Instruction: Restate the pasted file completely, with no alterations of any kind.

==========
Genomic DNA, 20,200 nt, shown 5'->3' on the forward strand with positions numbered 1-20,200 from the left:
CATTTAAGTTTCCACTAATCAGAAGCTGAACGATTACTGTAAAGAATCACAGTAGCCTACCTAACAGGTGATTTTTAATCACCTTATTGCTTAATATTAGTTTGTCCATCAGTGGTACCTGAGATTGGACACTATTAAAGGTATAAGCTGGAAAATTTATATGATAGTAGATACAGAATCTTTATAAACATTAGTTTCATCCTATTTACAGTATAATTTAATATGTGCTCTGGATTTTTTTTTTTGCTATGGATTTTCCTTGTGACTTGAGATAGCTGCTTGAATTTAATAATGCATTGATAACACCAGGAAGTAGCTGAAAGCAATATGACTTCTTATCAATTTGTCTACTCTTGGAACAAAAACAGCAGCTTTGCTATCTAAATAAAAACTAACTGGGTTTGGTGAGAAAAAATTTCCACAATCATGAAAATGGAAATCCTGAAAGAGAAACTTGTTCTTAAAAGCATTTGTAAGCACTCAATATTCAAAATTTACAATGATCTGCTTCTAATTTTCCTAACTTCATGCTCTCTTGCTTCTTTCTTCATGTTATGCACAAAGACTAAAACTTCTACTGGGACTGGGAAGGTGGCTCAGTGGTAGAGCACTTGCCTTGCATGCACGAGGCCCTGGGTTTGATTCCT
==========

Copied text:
Genomic DNA, 20,200 nt, shown 5'->3' on the forward strand with positions numbered 1-20,200 from the left:
CATTTAAGTTTCCACTAATCAGAAGCTGAACGATTACTGTAAAGAATCACAGTAGCCTACCTAACAGGTGATTTTTAATCACCTTATTGCTTAATATTAGTTTGTCCATCAGTGGTACCTGAGATTGGACACTATTAAAGGTATAAGCTGGAAAATTTATATGATAGTAGATACAGAATCTTTATAAACATTAGTTTCATCCTATTTACAGTATAATTTAATATGTGCTCTGGATTTTTTTTTTTGCTATGGATTTTCCTTGTGACTTGAGATAGCTGCTTGAATTTAATAATGCATTGATAACACCAGGAAGTAGCTGAAAGCAATATGACTTCTTATCAATTTGTCTACTCTTGGAACAAAAACAGCAGCTTTGCTATCTAAATAAAAACTAACTGGGTTTGGTGAGAAAAAATTTCCACAATCATGAAAATGGAAATCCTGAAAGAGAAACTTGTTCTTAAAAGCATTTGTAAGCACTCAATATTCAAAATTTACAATGATCTGCTTCTAATTTTCCTAACTTCATGCTCTCTTGCTTCTTTCTTCATGTTATGCACAAAGACTAAAACTTCTACTGGGACTGGGAAGGTGGCTCAGTGGTAGAGCACTTGCCTTGCATGCACGAGGCCCTGGGTTTGATTCCT